The Instigator
Kyro
Pro (for)
The Contender
Emilrose
Con (against)

In the United States, national service ought to be compulsory.

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Debate Round Forfeited
Emilrose has forfeited round #4.
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Voting Style: Open Point System: 7 Point
Started: 8/11/2017 Category: Politics
Updated: 8 months ago Status: Debating Period
Viewed: 1,497 times Debate No: 103508
Debate Rounds (4)
Comments (5)
Votes (0)

 

Kyro

Pro

Round 1: Acceptance
Round 2: Constructive
Round 3: Rebuttals
Round 4: Counter-Rebuttals and Conclusion

We are assuming that, constructively, each person can only see the text from previous rounds. For example, Con cannot refute Pro's Round 2 points in Round 2; he has to wait until Round 3. If Con were to refute Pro's Round 2 points in Round 2, he would have forfeited the debate.
Emilrose

Con

Accepted.
Debate Round No. 1
Kyro

Pro

I will be arguing for the position that in the United States, national service ought to be compulsory.

First, I will state my definitions. National service is defined as "the system in some countries by which young people...are ordered by law to spend a period of time in the armed forces" by the Cambridge English dictionary (7). Compulsory is defined as "[something] that must be done; necessary by law or a rule" by the Cambridge English dictionary (8).

I propose that this debate be judged by the value of Life. Life is the most important value of all, because it comes before every other value. One cannot have security, liberty, autonomy, or quality of life without first having Life itself.

Contentions:

1. Having a strong military is paramount to national security.

National security is defined as "The safety of a nation against threats such as terrorism, war, and espionage" by the Oxford English dictionary (2). The safety of a nation is a prerequisite to securing the Life of its citizens.

In order for a state to be safe against outside threats, it must have a strong military. Without a strong military, a state can easily be attacked and defeated. When a state is at war with other states, the Life of its citizens can be placed in jeopardy. The same is true if a state is defeated in war, and its citizens face potential death or new governance that could infringe on their freedom.

The last time that national service was instated in the U.S. was during the Vietnam War (3). At this time, the U.S. believed that the Vietnam War had to be won to prevent the spread of communism across Asia (3), which would then pose a threat to the Life of U.S. citizens as well as the Life and freedom of the citizens of affected countries.

2. The effects of being forced to serve in the military are similar to having an inadequate armed forces.

When a person is forced to serve in the U.S. military, they may have to put their own Life at risk for their country. Therefore, being a part of the army would put a person"s Life in jeopardy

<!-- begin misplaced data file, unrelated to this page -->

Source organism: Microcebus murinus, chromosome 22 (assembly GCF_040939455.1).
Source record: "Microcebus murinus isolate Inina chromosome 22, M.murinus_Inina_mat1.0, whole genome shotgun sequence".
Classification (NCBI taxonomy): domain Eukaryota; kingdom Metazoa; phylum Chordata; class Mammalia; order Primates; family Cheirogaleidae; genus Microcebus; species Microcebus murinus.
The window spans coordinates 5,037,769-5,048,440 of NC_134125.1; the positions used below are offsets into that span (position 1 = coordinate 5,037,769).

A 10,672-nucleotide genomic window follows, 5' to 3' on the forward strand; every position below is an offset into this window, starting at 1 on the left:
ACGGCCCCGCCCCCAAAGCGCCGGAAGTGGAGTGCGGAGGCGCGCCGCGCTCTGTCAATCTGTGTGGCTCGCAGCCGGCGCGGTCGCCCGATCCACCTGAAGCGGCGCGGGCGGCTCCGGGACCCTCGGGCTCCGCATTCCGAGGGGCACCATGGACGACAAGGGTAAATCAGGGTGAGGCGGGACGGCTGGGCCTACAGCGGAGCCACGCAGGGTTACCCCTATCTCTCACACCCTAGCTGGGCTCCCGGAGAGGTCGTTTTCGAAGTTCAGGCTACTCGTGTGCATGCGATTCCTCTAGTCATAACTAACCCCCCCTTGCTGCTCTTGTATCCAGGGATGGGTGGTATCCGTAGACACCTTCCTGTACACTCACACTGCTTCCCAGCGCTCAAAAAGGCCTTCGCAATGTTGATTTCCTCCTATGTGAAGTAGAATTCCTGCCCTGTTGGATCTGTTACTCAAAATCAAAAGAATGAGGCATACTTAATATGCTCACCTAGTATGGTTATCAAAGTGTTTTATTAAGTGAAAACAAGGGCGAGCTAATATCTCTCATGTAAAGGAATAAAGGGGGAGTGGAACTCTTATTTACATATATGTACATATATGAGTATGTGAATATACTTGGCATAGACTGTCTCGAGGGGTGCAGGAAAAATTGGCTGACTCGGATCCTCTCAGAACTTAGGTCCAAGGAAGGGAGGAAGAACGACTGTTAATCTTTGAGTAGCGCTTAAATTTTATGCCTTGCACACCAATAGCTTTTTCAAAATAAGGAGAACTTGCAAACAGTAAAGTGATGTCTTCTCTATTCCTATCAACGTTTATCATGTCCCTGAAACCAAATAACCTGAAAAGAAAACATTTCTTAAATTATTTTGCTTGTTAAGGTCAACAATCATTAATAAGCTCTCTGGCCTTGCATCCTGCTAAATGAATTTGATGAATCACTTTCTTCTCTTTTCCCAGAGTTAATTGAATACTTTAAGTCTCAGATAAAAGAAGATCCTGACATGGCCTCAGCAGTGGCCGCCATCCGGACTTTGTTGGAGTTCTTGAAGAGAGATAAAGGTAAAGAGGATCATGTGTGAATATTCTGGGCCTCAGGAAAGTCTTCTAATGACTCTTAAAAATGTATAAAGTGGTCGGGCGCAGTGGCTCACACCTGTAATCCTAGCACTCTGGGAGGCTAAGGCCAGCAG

However, people who are not in war can lose their Life as well. In the Vietnam War, for example, up to 2 million civilians may have been killed over the course of the war, while only 1.1 million soldiers were. A country"s civilians have their lives put at risk if their military isn"t strong enough to fend off incoming threats.

3. More people are adversely affected by a lack of national security than by national service.

When a country has a strong military, civilian casualties in that country are kept to a minimum, and, thus, Life is maximized. For example, in World War Two, only 1,700 U.S. civilians were killed (4), because the U.S. instated a draft that ensured a strong military.

If a country is taken over because its military is too weak, then civilian casualties can become much greater. For example, the countries taken over by Nazi Germany had death tolls that ranged from 60,000 to 3,000,000 (5).

While this is not the value which I have proposed, I would also like to discuss Security. Security is defined as "The state of being free from danger or threat" by the Oxford English dictionary (6). When a country is taken over, the Security of all of its citizens is put at risk, because they no longer have their country"s military to defend them. Cruel dictatorships, such as the Nazis, can take the Life of many citizens and the Security of many more (5).

From all of these arguments, it is apparent that the negative consequences of a weak military are much greater than those of compulsory national service. This is because national service secures the Life of all of a country"s citizens. For these reasons, national service ought to be compulsory in the United States.

Sources:

(1) https://en.oxforddictionaries.com...
(2) http://michiganintheworld.history.lsa.umich.edu...-
(3) https://www.britannica.com...
(4) http://www.centre-robert-schuman.org...
(5) http://www.english.illinois.edu...
(6) https://en.oxforddictionaries.com...
(7) http://dictionary.cambridge.org...
(8) http://dictionary.cambridge.org...
Emilrose

Con

Opening Argument:


Military Service isn't Suited to All

I'll begin by noting that military service is, and should be, a career choice. People who decide to serve in the military are people who likely have an invested interest in it, and are thus well-suited to working within the army. People who have joined the military who don't qualify for these two (rather vital) things, generally, will either quit or get dishonourably discharged from the army. [1.] http://thelawdictionary.org...